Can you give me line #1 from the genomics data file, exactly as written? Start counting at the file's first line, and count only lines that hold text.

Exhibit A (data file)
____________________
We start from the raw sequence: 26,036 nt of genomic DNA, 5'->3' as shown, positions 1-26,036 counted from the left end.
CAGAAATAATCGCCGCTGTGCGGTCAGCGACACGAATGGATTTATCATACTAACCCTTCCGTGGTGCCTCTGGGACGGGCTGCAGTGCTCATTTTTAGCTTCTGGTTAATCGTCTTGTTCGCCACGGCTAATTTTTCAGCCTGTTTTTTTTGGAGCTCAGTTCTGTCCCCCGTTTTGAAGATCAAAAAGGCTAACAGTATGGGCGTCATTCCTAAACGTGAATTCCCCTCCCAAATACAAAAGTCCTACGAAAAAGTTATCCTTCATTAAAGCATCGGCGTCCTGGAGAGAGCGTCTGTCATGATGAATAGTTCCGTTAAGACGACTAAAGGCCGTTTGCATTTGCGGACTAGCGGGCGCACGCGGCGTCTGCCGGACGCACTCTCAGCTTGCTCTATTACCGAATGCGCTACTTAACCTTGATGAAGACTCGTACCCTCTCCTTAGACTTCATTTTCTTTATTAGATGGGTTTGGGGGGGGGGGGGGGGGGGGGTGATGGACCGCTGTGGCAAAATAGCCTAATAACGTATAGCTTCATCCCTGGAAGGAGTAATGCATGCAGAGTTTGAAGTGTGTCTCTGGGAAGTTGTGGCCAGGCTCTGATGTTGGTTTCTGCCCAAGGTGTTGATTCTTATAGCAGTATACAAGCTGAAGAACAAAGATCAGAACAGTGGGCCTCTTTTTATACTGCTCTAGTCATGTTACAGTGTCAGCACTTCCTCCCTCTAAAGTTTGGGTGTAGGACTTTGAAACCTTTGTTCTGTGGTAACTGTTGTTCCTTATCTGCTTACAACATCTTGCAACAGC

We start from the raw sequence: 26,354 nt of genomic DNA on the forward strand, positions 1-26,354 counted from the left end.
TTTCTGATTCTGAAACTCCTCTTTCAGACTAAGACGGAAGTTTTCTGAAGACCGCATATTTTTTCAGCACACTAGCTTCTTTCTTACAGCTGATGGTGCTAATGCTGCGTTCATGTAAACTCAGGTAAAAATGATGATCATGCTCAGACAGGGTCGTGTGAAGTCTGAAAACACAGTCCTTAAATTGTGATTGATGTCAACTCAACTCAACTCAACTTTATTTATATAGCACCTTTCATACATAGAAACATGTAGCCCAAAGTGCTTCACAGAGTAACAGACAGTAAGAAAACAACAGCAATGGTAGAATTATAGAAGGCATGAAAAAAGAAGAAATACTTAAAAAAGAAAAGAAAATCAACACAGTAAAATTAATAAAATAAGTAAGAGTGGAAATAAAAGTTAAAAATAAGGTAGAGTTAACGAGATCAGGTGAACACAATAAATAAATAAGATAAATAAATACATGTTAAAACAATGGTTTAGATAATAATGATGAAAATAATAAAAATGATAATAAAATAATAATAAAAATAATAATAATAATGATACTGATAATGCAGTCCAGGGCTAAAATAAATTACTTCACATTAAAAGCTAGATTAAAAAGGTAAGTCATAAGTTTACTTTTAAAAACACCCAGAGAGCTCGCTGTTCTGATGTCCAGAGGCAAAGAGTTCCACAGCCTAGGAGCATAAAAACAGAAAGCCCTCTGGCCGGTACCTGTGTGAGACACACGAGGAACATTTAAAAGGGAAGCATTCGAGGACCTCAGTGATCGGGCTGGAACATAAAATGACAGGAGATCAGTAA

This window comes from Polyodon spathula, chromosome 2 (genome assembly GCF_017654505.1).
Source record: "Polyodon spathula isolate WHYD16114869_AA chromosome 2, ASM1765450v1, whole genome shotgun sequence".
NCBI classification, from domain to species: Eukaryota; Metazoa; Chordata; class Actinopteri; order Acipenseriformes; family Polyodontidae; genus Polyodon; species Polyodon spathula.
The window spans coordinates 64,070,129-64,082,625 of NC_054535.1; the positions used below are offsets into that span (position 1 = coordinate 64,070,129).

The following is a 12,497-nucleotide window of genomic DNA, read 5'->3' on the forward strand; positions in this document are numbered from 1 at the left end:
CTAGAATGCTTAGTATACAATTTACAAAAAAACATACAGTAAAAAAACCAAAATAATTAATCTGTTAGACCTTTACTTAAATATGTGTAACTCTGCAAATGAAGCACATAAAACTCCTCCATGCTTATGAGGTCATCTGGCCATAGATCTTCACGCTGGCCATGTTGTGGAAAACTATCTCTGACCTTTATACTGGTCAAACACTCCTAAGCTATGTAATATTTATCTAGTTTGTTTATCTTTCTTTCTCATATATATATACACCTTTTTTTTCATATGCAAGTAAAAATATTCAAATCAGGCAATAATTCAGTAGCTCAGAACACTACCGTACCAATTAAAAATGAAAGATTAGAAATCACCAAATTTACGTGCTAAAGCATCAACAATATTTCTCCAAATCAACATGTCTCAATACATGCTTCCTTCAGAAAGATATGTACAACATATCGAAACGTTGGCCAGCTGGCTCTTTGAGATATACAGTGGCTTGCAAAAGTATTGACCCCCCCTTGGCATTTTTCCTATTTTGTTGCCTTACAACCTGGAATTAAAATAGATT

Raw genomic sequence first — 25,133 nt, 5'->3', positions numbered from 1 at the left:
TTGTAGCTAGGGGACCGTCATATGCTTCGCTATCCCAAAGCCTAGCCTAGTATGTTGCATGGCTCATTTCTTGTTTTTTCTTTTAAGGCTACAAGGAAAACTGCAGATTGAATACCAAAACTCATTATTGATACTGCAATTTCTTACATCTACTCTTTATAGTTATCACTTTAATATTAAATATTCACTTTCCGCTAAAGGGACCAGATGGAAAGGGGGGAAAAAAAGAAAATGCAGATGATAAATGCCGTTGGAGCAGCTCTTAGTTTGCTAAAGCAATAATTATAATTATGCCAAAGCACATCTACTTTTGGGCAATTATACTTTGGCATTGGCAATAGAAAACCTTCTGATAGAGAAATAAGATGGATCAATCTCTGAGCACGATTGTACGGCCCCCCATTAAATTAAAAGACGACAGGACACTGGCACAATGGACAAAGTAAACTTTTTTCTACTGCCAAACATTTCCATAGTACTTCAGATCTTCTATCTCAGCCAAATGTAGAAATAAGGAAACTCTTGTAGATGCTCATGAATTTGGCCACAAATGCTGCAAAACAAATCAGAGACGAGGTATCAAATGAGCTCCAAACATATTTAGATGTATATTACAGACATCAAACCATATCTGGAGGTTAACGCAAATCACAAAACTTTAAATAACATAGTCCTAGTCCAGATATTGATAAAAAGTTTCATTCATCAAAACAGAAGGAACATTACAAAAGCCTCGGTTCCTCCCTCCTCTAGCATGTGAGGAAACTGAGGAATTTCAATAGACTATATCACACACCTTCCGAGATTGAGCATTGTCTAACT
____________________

We start from the raw sequence: 26,036 nt of genomic DNA, 5'->3' as shown, positions 1-26,036 counted from the left end.